John Lennon’s Guitars
The Guitarist D espite his status as master songwriter and cultural icon, John Lennon (1940-1980) was, first, a guitar player.
Lennon, founding member of The Beatles, played rhythm formidably, as evidenced by rock-steady chording, deft figures (“I Feel Fine”), rapid-fire triplets (“All My Loving”), delicate jazz fingerings (“Til There Was You”), and fine fingerpicking (“Julia,” “Look at Me”).
Although he had played some Chuck Berry-type leads in the band’s early days, Lennon gladly turned over those duties to George Harrison. In the studio, however, he did like to keep his hand in. Lennon’s first lead on record occured on 25 February 1964, on his composition “You Can’t Do That,” followed a few days later by a solo on “Long Tall Sally” (a song the boys nailed in one take). There followed solos on, among other songs, “Every Little Thing,” “Get Back,” “I Want You (She’s So Heavy),” “Happiness Is a Warm Gun,” “Yer Blues,” “Honey Pie,” “Ballad of John and Yoko,” a slide solo on “For You Blue,” and, alternating with Harrison and Paul McCartney, “The End.”
Lennon did all the lead work on his first solo album, Plastic Ono Band . but on subsequent outings relied on Harrison, Eric Clapton and Jessie Ed Davis, among others. In the course of his career he traded riffs onstage with Chuck Berry, Keith Richard, Clapton and Frank Zappa.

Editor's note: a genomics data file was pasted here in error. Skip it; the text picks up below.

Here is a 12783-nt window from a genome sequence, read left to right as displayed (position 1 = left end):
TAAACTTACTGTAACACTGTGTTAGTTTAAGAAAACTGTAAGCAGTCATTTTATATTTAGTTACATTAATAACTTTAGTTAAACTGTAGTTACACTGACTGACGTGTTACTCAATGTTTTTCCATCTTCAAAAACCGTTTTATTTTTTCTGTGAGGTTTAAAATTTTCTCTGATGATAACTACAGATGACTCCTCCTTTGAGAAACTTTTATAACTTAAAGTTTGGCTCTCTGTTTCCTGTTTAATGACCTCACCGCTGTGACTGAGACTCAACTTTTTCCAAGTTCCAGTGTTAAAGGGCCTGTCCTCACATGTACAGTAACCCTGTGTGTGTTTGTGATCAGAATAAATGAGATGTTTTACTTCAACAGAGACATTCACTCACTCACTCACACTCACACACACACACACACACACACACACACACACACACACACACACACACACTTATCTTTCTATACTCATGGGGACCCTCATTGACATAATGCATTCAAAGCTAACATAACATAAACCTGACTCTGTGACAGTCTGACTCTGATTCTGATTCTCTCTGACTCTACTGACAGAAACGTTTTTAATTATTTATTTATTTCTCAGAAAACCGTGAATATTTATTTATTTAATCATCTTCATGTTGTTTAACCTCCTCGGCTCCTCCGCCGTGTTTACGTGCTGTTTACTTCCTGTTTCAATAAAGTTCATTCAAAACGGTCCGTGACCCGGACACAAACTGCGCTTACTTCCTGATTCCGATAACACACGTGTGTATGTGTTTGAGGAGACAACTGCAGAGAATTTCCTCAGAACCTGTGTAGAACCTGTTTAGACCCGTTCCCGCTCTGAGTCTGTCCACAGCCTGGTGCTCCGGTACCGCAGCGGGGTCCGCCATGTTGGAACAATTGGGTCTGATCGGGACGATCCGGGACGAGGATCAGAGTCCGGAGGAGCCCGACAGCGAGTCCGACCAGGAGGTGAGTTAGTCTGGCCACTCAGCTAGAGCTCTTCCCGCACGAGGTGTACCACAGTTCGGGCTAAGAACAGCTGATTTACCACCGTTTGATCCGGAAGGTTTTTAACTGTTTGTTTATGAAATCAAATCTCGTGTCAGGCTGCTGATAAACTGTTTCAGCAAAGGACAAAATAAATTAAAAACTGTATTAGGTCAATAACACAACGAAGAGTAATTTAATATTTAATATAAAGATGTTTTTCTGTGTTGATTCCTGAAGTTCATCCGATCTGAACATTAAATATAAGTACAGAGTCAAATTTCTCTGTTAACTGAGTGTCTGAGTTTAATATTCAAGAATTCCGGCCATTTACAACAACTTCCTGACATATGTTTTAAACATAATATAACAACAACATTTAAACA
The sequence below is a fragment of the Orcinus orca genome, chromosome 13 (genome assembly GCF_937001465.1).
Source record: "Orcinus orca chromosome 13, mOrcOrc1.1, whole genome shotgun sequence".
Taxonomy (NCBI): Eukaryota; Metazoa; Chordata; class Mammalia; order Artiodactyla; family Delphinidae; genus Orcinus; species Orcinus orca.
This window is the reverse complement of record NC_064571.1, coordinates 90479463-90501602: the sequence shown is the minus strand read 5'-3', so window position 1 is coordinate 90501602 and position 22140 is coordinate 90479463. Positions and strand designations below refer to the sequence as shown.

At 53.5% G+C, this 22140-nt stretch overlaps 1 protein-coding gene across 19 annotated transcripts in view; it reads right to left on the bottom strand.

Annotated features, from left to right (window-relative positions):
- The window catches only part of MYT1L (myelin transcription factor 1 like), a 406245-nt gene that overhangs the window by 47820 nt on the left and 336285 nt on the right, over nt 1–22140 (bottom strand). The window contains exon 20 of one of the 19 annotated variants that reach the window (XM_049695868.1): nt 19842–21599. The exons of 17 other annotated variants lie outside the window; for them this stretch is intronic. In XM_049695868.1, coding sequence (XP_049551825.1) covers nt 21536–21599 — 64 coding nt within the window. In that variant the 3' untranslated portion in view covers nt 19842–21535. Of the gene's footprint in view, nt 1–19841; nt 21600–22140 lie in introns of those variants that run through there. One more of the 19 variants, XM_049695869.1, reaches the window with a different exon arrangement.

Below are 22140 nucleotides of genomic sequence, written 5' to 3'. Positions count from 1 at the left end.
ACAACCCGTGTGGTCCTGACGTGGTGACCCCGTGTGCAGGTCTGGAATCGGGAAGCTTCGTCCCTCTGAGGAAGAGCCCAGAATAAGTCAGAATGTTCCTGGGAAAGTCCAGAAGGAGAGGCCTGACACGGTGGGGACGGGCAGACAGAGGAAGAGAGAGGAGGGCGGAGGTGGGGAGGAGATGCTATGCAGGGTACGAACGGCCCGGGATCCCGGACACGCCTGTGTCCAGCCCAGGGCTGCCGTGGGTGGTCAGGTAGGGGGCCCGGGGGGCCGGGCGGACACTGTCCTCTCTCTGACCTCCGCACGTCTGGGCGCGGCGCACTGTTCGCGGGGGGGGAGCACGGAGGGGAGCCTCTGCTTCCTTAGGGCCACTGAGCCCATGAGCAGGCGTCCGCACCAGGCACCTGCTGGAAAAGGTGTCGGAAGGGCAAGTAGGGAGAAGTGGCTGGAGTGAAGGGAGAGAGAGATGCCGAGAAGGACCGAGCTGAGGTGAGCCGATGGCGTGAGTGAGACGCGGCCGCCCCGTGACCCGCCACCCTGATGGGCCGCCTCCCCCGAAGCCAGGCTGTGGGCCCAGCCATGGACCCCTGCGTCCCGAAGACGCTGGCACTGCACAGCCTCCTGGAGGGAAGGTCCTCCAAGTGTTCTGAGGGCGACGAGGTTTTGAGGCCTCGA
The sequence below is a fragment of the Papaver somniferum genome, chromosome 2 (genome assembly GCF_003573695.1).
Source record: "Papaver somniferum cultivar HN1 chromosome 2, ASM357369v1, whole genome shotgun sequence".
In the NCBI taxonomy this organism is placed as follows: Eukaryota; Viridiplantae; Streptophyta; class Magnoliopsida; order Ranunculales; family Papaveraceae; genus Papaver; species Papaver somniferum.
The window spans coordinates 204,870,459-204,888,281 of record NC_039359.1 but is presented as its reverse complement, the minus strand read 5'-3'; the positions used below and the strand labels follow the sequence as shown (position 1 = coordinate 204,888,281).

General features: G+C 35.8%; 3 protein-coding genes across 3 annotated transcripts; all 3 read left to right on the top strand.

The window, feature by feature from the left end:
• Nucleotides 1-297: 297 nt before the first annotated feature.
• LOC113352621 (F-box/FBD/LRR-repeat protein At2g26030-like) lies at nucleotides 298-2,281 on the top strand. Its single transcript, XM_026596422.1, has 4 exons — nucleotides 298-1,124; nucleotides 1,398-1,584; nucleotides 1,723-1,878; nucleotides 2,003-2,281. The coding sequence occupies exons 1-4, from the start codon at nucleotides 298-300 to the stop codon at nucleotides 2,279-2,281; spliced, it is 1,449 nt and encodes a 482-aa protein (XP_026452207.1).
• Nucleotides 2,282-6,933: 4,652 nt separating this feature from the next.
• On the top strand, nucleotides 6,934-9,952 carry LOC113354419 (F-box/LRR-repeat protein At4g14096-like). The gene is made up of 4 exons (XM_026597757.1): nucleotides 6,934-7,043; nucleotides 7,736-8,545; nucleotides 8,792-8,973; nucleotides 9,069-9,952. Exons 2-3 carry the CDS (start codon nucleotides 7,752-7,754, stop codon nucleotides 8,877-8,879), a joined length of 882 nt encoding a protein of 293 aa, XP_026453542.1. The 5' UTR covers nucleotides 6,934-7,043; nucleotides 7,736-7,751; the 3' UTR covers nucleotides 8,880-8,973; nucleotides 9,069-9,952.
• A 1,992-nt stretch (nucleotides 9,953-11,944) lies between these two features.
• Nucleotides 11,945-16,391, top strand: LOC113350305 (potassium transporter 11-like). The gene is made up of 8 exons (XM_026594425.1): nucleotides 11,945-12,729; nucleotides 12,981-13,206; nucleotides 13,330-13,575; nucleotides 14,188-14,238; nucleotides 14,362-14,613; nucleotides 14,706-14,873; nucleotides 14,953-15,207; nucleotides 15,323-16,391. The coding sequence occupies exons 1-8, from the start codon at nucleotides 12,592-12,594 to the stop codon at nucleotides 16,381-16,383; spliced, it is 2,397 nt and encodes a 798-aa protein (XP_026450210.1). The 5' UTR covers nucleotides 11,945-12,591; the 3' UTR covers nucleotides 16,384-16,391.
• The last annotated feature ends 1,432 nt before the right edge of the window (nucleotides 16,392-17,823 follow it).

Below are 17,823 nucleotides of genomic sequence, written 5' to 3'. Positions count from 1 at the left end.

His last piece of guitar playing, a manic lead on Yoko Ono’s “Walking On Thin Ice” (12/80), showed his self-described “primitive” lead playing at its zenith.
1957: Gallotone Champion acoustic guitar. Lennon bought this 3/4-size guitar by mail for about 10 after seeing an advertisement in Reveille magazine. Made by the Gallo company of South Africa, it was “Guaranteed Not to Split.” Banjo player and sympathetic spirit Julia Lennon allowed her son’s new guitar to be delivered to her house, rather than that of disapproving Aunt Mimi. The lad started a band, the Black Jacks, with his mate Pete Shotton. His mother had shown him a few five-string banjo chords, so Lennon played the guitar with the sixth string left slack. With the addition of a few more members he rechristened the group the Quarry Men, and it was that outfit that played the St. Peter’s Parish Fete in Woolton, Liverpool on 6 July 1957 when McCartney entered the picture. Lennon wailed on this beginner model until it broke the following year. Whether the instrument — made of laminated woods — actually “split” is undetermined.
Long thought missing, this guitar recently turned up and was auctioned through Sotheby’s. The auction house called on original Quarrymen member Rod Davis to help authenticate the guitar, and in a Liverpool Echo story he remembers that when the band played that famous fete “John took the skin off the edge of his index finger while playing,” and when Davis changed one of the strings on Lennon’s guitar, he noticed a spot of blood inside. So Davis recounted that story to Sotheby’s and advised them to look inside for the spot, and “although faint, it was still there.”
So where has it been all these years? In its auction coverage, the Times of London reported that “when the Beatles became successful, Lennon left the guitar in the care of his guardian, Aunt Mimi. After his murder, she gave it to a family friend who had a disabled son. When the boy died, it was passed to another disabled friend, who is now in her twenties. Her stepfather sold it to safeguard her future.”